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Update Newsletters
10 September 2006 Issue

1. CVA Sustaining Membership

2. Fall Season CVA Materials

3. CVA Outreach

4. More Comments on Seventh Day Adventists and Vegetarianism

5. Christianity and Violence: Atonement Theologies,
part 3

1. CVA Sustaining Membership

The CVA offers Sustaining Membership to those paying our $25 annual subscription. In addition to the weekly e-newsletter available to all members, Sustaining Members receive the Take Heart! daily e-messages, which include inspirational comments, biblical commentary, health tips, an advice column, and recipes.

Here is what Betsy Wosko, of Portland, OR, says: "I look so much forward to reading "Take Heart" every day. The quotes are inspiring, and the information given not only edifying, but representative of the breadth of the animal rights movement and all the work that still needs to be done, on so many fronts, but united by a common ethic to minimize suffering and do justice. The references and citations, and links for further information, are on point for anyone who wants to further review issues. And the frequent inclusion of recipes are great and, I would add, important - as often the first question people on the "standard American diet" ask is, "but what would I eat"? Empowering readers through recipes to show others that vegan food is not only nutritious, but delicious, is a great and sometimes necessary starting point to enable vegans to empower others to try to assume a diet consistent with Christ's message. Thank you for your good work, Lorena!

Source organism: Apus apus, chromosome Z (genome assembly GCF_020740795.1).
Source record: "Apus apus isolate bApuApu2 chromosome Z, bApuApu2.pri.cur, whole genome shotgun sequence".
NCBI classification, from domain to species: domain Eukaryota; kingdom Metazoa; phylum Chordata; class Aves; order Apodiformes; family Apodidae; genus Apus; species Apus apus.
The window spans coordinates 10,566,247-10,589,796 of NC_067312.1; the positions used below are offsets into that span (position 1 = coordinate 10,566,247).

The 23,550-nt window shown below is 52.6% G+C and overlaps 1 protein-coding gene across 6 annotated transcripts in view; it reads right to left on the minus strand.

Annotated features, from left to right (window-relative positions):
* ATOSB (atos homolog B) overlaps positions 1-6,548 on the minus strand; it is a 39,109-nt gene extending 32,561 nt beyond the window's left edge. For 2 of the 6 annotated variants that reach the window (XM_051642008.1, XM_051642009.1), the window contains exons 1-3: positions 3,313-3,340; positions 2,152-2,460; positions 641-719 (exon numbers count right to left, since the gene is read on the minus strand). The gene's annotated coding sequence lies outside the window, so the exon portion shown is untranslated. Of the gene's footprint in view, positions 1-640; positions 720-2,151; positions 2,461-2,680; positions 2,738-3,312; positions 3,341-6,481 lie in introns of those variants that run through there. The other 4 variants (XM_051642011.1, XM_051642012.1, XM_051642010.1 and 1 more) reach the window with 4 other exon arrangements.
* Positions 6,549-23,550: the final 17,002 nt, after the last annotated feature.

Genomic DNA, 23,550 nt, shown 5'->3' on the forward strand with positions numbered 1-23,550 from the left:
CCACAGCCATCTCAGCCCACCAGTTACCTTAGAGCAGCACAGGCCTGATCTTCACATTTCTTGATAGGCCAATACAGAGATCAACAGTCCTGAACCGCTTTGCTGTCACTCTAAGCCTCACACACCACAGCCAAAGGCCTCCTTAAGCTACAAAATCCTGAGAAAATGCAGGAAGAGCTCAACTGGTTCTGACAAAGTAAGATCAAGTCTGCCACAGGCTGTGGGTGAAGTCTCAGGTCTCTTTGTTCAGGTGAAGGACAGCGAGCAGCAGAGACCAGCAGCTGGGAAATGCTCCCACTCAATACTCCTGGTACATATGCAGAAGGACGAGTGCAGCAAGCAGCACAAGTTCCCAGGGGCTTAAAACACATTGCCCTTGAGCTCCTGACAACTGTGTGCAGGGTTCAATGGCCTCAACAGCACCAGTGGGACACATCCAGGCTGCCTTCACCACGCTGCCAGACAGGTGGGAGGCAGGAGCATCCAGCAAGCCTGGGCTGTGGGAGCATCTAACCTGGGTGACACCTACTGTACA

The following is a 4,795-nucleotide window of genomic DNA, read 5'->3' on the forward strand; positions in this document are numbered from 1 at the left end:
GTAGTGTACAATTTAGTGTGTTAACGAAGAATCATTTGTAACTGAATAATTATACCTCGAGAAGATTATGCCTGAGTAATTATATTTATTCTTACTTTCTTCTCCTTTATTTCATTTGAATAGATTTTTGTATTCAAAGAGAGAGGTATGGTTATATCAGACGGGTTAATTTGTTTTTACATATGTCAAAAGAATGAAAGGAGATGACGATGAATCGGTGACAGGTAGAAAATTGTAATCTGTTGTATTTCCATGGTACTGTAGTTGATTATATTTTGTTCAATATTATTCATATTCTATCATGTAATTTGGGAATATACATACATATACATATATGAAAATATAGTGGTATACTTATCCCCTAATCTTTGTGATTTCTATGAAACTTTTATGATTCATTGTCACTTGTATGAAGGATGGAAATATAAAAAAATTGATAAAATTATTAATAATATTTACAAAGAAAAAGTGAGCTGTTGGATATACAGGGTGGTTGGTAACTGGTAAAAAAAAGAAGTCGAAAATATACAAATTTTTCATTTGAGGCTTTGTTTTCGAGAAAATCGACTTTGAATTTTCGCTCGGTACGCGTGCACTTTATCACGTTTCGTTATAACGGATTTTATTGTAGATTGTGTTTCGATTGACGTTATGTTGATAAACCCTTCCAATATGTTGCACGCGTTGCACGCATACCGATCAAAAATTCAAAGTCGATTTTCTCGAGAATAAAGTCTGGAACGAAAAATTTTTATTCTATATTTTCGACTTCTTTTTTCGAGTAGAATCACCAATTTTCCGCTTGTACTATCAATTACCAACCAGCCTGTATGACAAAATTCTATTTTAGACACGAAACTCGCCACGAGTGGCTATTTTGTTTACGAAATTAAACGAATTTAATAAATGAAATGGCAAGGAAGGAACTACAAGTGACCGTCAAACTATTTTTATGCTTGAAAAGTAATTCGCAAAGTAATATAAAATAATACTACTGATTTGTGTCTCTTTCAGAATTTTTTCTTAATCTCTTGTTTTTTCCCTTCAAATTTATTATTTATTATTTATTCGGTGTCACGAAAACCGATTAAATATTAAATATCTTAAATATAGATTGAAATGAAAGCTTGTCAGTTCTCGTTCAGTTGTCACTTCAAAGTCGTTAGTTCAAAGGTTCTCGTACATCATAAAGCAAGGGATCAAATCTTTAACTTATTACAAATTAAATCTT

2. Fall Season CVA Materials

Now is the time to stock up on CVA long-sleeve t-shirts and comfortable sweatshirts for the fall season. You can find those as well as literature and other materials at www.christianveg.com/materials.htm.

3. CVA Outreach

Justin, tabling at the Vegfest 06 in Syracuse, writes: The event was amazing. So many people came out and I hand out a lot of literature to people and sold almost everything. I want to talk to you about setting up a charter out here, because a lot of my friends and I want to help this organization.

Some Upcoming Events
9/30 VA Charlottesville Vegetarian Festival (table)
9/30 Ontario Toronto Just Give Me Jesus
9/30-10-1 B.C. Vancouver Taste of Health Festival (table)
10/9 CA San Francisco Power to the Peaceful Festival

To find out about all upcoming leafleting and tabling opportunities in your area, join the CVA Calendar Group at http://groups.yahoo.com/group.christian_vegetarian/.